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BJ's Restaurants, Inc. Message Board

  • soppak soppak Mar 14, 2002 11:29 PM Flag

    All this discussion

    regarding the warrants is ridiculous.

    For every warrant exercised there will be that many more shares that can be sold.

    It's not going to be what you think. The exercise of the warrants will NOT propel this stock higher.

    IMO, you may be witnessing some manipulation of the common to induce warrant holders to convert. That does not seem like a healthy environment for serious longs. If you are long here maybe you should consider scaling out as the stock goes higher. The stock will most likely come under pressure after the warrants are exercised.

    If you own the warrants and don't intend on exercising you are playing with fire and will probably get burned.

    IMO, the stock is at or near fair value at its current level and the underlying fundamentals will need to catch up with the stock price.

    The restaurant concept is great but stock prices matter. Be careful.

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    • <<regarding the warrants is ridiculous.

      For every warrant exercised there will be that many more shares that can be sold.

      It's not going to be what you think. The exercise of the warrants will NOT propel this stock higher>>

      This has been discussed here for many months, actually years, and much has been revealed by those with vast warrant experience (not me). Seriously, I doubt you could catch up with all the info by April 8th. Watch and learn.

      • 2 Replies to lhn5
      • (off topic--perhaps): I personally consider my own "cash flow" as follows:... On February 1st I had, for example, $100,000 (cash) in my checking and savings accounst... (all bills were paid, some pre-paid..)... On March 1st, I had $150,000 in the checking and savings... (all the bills were paid, some were pre-paid... Now, THAT, is what I consider to be positive cash flow.. and keep in mind, total debt remained ZERO, meaning I paid compound interest to no one.... (I also, at least to me, do not consider the changes in "asset value" as part of this particular measure... I don't like debt and I don't fully rely on asset value as a determinant of true wealth, because the value of assets is changing, and so is the value of the money, btw...) If the account from above would have decreased to $50,000, then I would consider the "cash flow" to be negative, no matter what I acquired or purchased during that time... To me, the cash got lower, so cash flow was negative... And that is how I look at cash flow personally... It is also a way in looking at companies, imo... I very much consider the lack of debt and the presence of real cash to be a great positive, especially if growth is being achieved at the same time... This is what I will "pay-up" for in the way of buying shares of common stocks... usually... Playing with options and warrants is very much a different ball game....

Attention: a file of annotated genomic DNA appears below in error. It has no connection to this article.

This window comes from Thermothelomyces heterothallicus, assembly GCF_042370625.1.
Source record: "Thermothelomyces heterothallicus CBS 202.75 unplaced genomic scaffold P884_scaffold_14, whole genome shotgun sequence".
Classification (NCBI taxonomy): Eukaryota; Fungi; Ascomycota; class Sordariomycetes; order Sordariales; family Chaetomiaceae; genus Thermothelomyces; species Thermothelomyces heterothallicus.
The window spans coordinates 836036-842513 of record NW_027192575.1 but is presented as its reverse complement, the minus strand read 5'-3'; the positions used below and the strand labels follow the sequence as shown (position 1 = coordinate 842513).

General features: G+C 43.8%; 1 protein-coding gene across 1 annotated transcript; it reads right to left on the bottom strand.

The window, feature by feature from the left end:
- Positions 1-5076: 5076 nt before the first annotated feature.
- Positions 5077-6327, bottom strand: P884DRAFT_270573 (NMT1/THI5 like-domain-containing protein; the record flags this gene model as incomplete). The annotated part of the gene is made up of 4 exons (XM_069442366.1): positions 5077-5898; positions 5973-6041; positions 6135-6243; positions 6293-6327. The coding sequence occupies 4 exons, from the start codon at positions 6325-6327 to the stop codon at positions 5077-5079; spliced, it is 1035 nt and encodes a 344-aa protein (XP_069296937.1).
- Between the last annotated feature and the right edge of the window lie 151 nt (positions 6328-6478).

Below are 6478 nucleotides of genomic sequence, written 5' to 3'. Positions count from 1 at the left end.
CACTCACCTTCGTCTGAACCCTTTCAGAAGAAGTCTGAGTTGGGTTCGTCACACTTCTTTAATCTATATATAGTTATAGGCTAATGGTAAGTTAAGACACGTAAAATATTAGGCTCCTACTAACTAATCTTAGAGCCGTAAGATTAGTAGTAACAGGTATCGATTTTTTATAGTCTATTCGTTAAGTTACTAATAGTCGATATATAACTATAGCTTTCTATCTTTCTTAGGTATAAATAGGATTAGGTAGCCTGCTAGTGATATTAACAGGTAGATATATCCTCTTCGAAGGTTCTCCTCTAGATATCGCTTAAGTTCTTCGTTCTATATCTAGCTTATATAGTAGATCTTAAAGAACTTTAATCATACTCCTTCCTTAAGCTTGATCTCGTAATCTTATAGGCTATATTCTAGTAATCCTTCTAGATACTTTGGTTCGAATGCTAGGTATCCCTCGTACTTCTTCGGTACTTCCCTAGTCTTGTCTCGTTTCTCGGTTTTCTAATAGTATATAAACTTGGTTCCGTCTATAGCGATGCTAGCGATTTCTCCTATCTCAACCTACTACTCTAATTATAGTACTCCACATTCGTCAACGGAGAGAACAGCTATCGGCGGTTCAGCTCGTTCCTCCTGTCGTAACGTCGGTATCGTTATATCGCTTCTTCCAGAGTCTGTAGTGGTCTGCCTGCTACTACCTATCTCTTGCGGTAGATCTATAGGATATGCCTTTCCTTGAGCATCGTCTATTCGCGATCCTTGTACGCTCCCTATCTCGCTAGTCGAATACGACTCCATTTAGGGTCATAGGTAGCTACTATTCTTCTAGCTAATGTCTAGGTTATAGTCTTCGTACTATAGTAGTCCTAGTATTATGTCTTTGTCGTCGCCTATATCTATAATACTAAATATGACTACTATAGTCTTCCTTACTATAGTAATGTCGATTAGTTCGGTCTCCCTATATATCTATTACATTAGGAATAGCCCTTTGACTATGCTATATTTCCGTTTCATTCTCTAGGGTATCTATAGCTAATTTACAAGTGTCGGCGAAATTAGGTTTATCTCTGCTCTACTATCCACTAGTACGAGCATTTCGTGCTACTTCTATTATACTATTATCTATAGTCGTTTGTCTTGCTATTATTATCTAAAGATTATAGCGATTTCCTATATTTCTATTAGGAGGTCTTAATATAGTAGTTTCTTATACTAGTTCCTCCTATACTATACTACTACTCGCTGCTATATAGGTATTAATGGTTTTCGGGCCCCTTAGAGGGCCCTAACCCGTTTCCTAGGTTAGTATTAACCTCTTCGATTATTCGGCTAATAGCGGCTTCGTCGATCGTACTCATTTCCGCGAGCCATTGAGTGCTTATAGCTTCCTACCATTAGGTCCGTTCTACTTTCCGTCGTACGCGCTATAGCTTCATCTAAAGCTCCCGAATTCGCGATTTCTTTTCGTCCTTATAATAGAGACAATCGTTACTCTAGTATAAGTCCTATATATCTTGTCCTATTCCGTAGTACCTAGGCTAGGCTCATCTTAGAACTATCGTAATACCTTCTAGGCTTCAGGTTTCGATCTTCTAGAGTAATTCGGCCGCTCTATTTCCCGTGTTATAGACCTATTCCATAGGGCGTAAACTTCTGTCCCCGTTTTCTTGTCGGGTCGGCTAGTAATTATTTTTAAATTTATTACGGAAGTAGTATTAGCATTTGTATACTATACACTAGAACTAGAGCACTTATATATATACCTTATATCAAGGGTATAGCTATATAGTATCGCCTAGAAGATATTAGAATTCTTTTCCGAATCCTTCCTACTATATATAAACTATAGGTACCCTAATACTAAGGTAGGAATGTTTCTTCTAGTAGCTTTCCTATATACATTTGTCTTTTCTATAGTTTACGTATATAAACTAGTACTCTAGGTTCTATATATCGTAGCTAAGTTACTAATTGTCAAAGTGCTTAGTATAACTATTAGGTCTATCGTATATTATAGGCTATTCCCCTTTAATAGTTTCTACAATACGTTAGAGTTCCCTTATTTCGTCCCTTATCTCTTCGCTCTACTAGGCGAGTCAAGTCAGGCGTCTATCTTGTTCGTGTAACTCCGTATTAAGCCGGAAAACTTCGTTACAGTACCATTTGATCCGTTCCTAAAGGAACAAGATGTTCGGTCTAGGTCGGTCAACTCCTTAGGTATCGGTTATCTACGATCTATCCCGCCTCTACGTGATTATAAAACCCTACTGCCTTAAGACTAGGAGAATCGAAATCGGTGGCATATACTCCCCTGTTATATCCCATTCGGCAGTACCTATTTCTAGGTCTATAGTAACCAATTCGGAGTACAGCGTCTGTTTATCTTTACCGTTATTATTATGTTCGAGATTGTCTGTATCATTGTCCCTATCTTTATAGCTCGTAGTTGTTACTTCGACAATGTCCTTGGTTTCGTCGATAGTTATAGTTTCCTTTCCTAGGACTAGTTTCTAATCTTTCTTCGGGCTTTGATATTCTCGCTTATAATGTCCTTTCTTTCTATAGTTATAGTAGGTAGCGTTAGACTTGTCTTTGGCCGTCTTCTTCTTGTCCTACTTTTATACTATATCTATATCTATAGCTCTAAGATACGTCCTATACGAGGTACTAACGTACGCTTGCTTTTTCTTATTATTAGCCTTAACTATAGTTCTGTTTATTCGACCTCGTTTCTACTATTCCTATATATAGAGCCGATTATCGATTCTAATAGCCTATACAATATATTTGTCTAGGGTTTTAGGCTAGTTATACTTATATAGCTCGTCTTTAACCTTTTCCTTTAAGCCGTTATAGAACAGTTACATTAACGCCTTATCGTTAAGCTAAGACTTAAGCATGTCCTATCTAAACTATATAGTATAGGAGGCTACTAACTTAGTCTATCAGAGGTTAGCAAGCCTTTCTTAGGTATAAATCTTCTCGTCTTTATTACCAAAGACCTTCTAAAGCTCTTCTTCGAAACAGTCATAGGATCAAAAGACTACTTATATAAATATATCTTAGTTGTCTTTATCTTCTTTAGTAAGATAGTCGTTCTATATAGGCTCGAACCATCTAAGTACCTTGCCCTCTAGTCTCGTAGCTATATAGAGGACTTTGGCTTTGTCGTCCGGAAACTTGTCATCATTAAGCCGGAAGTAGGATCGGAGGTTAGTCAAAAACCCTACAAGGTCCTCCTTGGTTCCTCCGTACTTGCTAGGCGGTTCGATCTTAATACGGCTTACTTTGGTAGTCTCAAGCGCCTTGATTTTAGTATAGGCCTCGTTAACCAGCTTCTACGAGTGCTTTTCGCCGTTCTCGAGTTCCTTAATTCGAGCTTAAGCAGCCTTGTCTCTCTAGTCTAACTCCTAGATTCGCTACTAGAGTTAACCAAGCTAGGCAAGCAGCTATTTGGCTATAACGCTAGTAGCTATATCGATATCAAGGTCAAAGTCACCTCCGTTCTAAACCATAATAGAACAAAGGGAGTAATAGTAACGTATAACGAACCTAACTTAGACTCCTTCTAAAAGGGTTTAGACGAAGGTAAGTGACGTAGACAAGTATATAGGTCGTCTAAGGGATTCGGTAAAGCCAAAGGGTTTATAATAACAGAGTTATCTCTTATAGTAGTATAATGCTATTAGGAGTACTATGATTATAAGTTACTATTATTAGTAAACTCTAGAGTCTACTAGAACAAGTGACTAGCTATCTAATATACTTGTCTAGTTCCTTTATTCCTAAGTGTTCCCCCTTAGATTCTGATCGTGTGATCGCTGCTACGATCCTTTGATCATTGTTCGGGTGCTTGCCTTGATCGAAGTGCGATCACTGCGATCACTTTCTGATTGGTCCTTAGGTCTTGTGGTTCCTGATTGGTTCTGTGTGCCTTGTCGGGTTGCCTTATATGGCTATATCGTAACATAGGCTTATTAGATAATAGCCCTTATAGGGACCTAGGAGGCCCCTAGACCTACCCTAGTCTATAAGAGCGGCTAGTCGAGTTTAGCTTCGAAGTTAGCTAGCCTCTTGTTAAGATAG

• I'm not sure what you are even talking about. Please clarify.

        Will the exercise be positive or negative? I kinda view it like an IPO. They usually never turn out that great for at least 18 months to two years.

        The warrants if exercised don't even have an underwriter like most IPO's so they will not even be supported upon conversion.

        What underlying fundamental is going to propel the stock to "breakout"? At $7 the market cap is $84 million and with eight million more shares outstanding if converted the mkt cap explodes to $140 million at $7. For a company producing $5 million in cash flow from operations? Looks very expensive to me.

        There are danger signals flashing here. Do you see them?

        Again, be careful.

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